A Comprehensive Assessment to Predict Side Effects from Chemotherapy and an Evaluation of Pre-Phase Chemotherapy in Older Patients with Non-Hodgkin Lymphoma


Full Title

Comprehensive Geriatric Assessment to Predict Toxic Events in Older Patients with Non-Hodgkin Lymphoma with Imbedded Pilot Study of Pre-Phase Therapy


Older individuals are more likely to experience side effects from chemotherapy which may impair the effectiveness of treatment. Most people with non-Hodgkin lymphoma (NHL) are age 60 or older, putting them at increased risk of chemotherapy side effects. In this study, researchers want to learn which older patients are more likely to have side effects. Patients will complete a questionnaire and take a short walking test (measuring how quickly they get up from a chair and walk ten feet) before each cycle of chemotherapy. Researchers will compare the results of the questionnaire and walking test with each patient’s experience with side effects.

In a second part of the study, patients with a type of NHL called diffuse large B-cell lymphoma (DLBCL) may receive two drugs before their chemotherapy — prednisone and rituximab — which may help lower the side effects of chemotherapy. These patients will then answer the questionnaire and take the same walking test before receiving chemotherapy.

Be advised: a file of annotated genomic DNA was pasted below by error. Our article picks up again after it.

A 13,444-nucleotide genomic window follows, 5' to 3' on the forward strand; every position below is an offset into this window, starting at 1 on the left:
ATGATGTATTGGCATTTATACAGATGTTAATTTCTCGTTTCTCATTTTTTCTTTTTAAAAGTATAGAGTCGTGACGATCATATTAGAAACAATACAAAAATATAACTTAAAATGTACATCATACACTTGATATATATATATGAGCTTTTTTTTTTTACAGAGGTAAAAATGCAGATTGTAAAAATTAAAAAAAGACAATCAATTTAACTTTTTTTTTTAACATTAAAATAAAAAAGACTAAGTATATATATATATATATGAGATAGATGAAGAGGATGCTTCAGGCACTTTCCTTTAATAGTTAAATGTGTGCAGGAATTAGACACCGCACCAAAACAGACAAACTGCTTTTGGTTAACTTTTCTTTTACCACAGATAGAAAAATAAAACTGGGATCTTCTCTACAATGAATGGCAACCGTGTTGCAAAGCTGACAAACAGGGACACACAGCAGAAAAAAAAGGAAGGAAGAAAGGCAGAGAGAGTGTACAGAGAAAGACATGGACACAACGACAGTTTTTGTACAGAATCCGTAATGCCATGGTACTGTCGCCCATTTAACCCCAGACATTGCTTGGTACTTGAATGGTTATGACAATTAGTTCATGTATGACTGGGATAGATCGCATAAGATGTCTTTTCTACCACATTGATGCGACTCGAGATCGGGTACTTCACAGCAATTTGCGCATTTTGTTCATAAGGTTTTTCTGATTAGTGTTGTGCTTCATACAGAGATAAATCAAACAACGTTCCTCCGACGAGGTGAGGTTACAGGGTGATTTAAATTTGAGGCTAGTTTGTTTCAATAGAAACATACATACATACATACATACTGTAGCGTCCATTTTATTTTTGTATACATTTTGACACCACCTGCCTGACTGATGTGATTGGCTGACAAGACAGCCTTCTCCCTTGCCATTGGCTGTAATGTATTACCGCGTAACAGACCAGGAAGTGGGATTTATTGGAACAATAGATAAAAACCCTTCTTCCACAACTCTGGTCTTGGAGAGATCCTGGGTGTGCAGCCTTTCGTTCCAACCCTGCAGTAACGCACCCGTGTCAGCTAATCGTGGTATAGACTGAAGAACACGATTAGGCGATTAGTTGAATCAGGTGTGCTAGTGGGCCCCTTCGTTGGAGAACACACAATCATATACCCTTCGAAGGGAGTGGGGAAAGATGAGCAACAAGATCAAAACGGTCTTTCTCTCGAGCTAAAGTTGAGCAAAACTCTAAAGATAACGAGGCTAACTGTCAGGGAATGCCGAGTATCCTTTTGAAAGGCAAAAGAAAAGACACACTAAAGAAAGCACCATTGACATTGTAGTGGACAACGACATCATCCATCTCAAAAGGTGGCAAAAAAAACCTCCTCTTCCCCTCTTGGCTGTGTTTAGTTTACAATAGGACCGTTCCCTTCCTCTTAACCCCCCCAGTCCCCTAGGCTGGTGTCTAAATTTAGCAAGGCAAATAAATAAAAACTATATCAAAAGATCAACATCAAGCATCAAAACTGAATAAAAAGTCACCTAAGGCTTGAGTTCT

The following video explains the basic principles and goals of the study for all participants.


The following video explains the basic principles and goals of the study, as well as the second part of the study where some patients with diffuse large B-cell lymphoma receive prednisone and rituximab before chemotherapy to try to lower the incidence of treatment side effects.



To be eligible for this study, patients must meet several criteria, including but not limited to the following:

  • Patients must be age 60 or older and have NHL. Patients in the DLBCL part of the study must be age 70 or older.
  • Patients must be starting a new treatment regimen for NHL.
  • Patients must be fluent in English so they can answer the questions that are part of the assessment.

For more information about this study and to inquire about eligibility, please contact Dr. Paul A. Hamlin at 212-639-6143.







Zelenetz, Andrew, MD, PhD